- Open Access
Organizational model for a telepathology system
© Mencarelli et al; licensee BioMed Central Ltd. 2008
Published: 15 July 2008
The technological development of telemedicine has performed important progress, assuming a diagnostic relief role inside of the processes. Among the fields in fast evolution, telepathology is placed among those of greater interest. Up to some years ago, telepathology allowed us to observe at a distance and in real time, histological or cytological slides through the Internet, using a motorized microscope (dynamic telepathology). Currently, telepathology has completed an important step in ahead being possible to digitize completely a slide and to store it. This allows observation of the whole surface of histological or cytological slides remotely with a customary PC, without human intervention (virtual slide). The described systems have exclusive characteristics, so that a "hybrid system" supporting both technologies, turns out to be the best solution applicable in a wide range program. In order to realize the theoretical aspects previously described, we report an organizational model practicable and applicable to a territory in which three hospitals operate. An essential prerequisite in order to arrange an efficient telepathology system turns out to be one structured data transmission network, equipped with elevated guaranteed bandwidth, and one consolidated experience in the registration and management of digital images.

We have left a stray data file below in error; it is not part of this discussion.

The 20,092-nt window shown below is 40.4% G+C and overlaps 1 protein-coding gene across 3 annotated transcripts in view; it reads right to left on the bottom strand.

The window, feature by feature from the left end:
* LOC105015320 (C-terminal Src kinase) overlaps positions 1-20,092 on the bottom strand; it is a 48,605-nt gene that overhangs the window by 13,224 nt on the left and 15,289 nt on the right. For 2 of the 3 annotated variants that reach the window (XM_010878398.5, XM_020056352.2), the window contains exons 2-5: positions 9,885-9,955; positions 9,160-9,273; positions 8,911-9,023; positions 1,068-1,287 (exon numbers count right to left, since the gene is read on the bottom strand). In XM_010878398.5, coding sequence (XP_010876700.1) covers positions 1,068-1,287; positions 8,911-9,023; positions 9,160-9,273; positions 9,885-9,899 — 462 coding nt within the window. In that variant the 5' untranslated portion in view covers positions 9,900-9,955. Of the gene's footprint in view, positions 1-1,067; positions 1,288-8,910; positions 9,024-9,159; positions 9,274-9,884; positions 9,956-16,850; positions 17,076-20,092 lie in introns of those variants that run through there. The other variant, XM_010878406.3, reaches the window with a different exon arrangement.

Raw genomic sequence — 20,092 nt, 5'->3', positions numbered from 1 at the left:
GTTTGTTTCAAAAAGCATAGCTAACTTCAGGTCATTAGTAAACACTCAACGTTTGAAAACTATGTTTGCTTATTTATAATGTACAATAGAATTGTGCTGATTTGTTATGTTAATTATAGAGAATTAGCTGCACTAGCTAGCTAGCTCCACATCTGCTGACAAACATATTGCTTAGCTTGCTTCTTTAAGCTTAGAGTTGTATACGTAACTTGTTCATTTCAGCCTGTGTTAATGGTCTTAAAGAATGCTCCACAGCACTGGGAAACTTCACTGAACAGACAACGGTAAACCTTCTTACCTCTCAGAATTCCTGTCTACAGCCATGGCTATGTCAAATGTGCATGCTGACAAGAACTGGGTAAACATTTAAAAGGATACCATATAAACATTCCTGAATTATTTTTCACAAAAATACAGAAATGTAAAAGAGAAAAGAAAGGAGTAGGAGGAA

The acquisition of a telepathology system designed for a district territory that comprises three hospitals managed from two different health administrations (Adria and Rovigo) is inserted in a wide plan of local development of telemedicine. The challenge has been planned from the two administrations and fully financed by the Cariparo Foundation.
In order to achieve the implementation of this telepathology system there was a need for hospitals technology structures innovation. In particular: physical and logical structures for data transport, hardware modernization, software development, processes reorganization.
This technological innovation process is essential for developing and offering to citizens high quality and reliable health services. In particular, a telepathology system needs high hardware and network performance for processing, managing and archiving digital slide images.
The main aims, thanks to the introduction of telepathology, can be summarized as follows:
• Increase of service quality offered to patients thanks to qualified second opinions;
• Sharing and discussion of interesting pathological cases for increasing professional ability;
• Creation of a permanent and available scientific repository.